The Real Deal New York

China bans “weird” buildings

Whatever that means…

February 27, 2016 04:00PM

The CCTV building in Beijing

The CCTV building in Beijing

Some of the most exciting architecture in the world comes out of Asia. But futuristic buildings with cutting-edge designs may be a thing of the past in China.

A statement from China’s State Council last Sunday established new guidelines on urban planning that would forbid the construction of “bizarre” and “odd-shaped” buildings, according to CNN. The rules are particularly aimed at buildings that are said to lack character or cultural heritage.

The guidelines say that new buildings should be “economic, green and beautiful.”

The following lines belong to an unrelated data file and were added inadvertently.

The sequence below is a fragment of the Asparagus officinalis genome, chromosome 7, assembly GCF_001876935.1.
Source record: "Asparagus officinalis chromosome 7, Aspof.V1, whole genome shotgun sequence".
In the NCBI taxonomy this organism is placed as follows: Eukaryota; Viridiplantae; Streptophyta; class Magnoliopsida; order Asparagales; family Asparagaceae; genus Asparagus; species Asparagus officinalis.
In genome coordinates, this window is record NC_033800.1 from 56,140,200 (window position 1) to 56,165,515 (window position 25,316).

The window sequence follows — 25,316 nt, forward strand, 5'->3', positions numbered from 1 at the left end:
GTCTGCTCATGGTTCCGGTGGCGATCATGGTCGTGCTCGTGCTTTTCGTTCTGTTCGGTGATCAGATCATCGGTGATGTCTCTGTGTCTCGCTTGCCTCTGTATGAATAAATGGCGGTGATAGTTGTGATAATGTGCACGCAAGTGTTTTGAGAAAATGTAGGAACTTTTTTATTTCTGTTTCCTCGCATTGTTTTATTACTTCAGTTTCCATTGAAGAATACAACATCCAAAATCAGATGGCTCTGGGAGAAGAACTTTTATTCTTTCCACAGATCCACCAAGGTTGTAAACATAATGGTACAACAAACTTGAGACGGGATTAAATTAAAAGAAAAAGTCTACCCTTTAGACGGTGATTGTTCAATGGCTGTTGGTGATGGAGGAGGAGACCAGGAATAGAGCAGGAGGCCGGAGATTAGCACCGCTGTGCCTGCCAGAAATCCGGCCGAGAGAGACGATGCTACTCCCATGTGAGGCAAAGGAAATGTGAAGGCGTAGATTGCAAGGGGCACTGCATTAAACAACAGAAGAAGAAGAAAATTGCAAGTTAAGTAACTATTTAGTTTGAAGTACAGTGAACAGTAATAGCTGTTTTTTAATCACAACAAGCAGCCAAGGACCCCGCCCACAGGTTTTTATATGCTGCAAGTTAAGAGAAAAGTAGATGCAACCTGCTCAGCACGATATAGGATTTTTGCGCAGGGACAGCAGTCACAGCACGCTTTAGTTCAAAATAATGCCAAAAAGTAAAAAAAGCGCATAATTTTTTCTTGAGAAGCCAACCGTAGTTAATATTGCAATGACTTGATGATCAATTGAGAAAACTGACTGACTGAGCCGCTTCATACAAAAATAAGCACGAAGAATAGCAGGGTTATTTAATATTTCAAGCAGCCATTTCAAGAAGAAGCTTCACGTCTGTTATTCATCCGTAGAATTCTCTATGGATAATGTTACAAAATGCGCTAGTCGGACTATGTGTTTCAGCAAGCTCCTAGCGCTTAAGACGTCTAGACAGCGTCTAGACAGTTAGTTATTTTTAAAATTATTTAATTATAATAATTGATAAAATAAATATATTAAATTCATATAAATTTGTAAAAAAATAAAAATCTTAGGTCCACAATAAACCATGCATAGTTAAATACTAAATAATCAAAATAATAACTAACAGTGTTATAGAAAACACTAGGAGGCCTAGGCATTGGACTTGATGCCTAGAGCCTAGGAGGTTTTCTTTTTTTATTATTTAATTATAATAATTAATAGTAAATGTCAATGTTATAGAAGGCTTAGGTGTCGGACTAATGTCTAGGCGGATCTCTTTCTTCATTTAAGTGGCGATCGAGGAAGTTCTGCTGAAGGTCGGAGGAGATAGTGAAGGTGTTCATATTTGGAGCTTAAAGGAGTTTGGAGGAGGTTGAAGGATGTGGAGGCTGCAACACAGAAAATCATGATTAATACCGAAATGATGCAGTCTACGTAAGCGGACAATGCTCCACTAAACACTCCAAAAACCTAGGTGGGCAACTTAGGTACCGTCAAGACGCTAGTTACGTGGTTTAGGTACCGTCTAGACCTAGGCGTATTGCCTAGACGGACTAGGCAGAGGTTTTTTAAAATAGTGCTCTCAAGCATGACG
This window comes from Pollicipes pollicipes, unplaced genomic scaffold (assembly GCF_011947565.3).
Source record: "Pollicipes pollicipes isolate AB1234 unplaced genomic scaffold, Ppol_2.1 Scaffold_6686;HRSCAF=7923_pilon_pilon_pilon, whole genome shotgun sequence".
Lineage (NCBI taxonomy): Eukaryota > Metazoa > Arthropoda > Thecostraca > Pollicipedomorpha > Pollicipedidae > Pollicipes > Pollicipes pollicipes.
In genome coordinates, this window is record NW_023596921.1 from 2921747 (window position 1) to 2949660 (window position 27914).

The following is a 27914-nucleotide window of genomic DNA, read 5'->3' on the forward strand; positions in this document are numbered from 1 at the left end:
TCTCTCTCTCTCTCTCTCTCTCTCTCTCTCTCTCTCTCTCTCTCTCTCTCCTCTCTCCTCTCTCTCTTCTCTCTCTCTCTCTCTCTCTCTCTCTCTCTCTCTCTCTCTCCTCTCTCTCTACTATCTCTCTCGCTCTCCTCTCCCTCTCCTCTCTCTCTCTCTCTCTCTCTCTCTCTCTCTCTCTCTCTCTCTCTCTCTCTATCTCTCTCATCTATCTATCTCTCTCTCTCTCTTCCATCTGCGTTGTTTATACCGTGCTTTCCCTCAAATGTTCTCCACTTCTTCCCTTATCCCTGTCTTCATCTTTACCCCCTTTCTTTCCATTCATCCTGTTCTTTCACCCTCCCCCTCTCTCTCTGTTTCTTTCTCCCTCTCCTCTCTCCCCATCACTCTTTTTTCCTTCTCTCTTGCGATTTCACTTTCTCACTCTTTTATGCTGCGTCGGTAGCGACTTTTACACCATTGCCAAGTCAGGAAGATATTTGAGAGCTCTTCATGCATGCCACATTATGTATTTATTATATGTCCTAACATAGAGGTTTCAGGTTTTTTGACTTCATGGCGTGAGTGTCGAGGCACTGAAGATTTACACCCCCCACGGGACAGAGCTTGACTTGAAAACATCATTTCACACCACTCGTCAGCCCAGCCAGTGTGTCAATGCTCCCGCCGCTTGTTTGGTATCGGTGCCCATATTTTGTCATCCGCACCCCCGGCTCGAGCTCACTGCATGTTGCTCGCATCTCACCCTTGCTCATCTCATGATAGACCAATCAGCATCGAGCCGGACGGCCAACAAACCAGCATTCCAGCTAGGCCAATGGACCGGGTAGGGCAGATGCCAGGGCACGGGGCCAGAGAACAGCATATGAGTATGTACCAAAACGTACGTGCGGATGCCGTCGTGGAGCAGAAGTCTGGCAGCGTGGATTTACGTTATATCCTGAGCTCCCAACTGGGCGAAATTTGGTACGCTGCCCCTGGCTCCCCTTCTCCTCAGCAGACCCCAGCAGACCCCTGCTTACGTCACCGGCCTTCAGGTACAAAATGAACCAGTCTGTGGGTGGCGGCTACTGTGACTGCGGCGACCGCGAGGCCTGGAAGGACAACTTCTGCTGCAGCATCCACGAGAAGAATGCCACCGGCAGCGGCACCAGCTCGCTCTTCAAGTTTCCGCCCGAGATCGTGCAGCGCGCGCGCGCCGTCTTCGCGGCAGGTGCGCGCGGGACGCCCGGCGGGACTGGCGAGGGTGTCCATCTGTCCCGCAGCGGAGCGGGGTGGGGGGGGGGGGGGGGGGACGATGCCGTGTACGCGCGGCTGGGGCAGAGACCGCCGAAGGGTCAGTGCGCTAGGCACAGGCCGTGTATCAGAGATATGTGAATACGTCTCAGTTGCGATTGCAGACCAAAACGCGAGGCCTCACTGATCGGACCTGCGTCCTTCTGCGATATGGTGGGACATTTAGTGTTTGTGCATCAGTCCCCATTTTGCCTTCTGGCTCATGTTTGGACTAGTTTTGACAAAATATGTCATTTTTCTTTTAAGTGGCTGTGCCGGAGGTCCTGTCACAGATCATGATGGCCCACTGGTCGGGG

China’s building boom over the past several decades has birthed some truly eye-catching buildings, such as the CCTV headquarters by the Office for Metropolitan Architecture, co-founded by Dutch architect Rem Koolhaas.

The document went on to say that “bizarre architecture” that isn’t “economical, functional, aesthetically pleasing or environmentally friendly” would be banned. However, this isn’t all about aesthetics. Some feel that buildings in China are designed primarily to be standouts without enough attention given to function.

“I don’t feel shocked by this news,” architect Hao Dong, founder of Beijing-based architecture firm Crossboundaries, told CNN. “The guidelines pretty much point to a positive direction, particularly in China, where there are so many buildings completed to stand out, without considering their function.” [CNN]Christopher Cameron